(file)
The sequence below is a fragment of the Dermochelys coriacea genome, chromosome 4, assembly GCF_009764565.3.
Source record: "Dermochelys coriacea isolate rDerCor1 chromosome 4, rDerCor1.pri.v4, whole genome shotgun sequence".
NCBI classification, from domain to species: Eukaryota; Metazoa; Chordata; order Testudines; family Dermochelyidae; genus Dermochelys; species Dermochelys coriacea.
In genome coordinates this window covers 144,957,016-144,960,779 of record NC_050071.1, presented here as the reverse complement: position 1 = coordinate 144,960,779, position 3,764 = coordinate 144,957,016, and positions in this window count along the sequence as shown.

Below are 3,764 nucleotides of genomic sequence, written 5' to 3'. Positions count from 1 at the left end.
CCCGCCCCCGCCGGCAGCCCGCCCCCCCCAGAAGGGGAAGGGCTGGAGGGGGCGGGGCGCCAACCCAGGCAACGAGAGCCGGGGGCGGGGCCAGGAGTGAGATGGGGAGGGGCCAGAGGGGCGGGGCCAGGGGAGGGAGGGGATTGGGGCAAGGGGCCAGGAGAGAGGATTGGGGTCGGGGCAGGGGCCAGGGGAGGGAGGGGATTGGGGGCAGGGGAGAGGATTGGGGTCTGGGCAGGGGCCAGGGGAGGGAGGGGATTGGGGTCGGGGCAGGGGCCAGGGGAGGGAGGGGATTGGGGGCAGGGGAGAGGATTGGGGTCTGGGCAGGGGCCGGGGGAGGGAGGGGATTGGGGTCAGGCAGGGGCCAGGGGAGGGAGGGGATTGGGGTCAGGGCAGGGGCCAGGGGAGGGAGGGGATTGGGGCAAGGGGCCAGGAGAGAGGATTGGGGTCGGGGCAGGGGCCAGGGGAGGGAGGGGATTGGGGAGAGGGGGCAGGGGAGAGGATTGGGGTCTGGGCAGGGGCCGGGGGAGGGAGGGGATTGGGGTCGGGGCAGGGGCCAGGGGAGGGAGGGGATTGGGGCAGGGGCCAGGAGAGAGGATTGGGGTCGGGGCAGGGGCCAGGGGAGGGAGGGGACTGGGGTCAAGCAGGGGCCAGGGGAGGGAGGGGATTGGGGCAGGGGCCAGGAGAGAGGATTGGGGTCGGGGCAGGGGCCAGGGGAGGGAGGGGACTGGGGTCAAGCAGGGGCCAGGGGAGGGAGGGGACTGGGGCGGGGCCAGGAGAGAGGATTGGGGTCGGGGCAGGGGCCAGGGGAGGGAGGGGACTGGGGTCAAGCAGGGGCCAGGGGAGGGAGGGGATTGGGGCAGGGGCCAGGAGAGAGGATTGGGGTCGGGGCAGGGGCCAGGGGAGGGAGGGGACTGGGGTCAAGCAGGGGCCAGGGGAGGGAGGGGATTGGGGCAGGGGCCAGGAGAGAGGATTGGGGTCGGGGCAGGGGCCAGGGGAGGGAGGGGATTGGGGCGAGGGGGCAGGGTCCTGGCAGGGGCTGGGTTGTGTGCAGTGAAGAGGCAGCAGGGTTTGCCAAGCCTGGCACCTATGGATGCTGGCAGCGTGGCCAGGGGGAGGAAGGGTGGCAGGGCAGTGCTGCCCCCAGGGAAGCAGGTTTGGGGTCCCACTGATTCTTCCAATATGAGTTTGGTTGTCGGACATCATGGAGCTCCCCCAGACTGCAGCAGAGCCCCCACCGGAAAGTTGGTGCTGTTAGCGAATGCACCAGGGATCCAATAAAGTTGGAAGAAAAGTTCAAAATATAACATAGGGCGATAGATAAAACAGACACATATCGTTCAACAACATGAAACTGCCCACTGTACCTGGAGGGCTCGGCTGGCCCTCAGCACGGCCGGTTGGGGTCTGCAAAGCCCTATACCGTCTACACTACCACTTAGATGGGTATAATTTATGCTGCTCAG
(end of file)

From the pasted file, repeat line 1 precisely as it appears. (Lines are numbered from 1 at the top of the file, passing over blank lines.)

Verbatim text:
The sequence below is a fragment of the Dermochelys coriacea genome, chromosome 4, assembly GCF_009764565.3.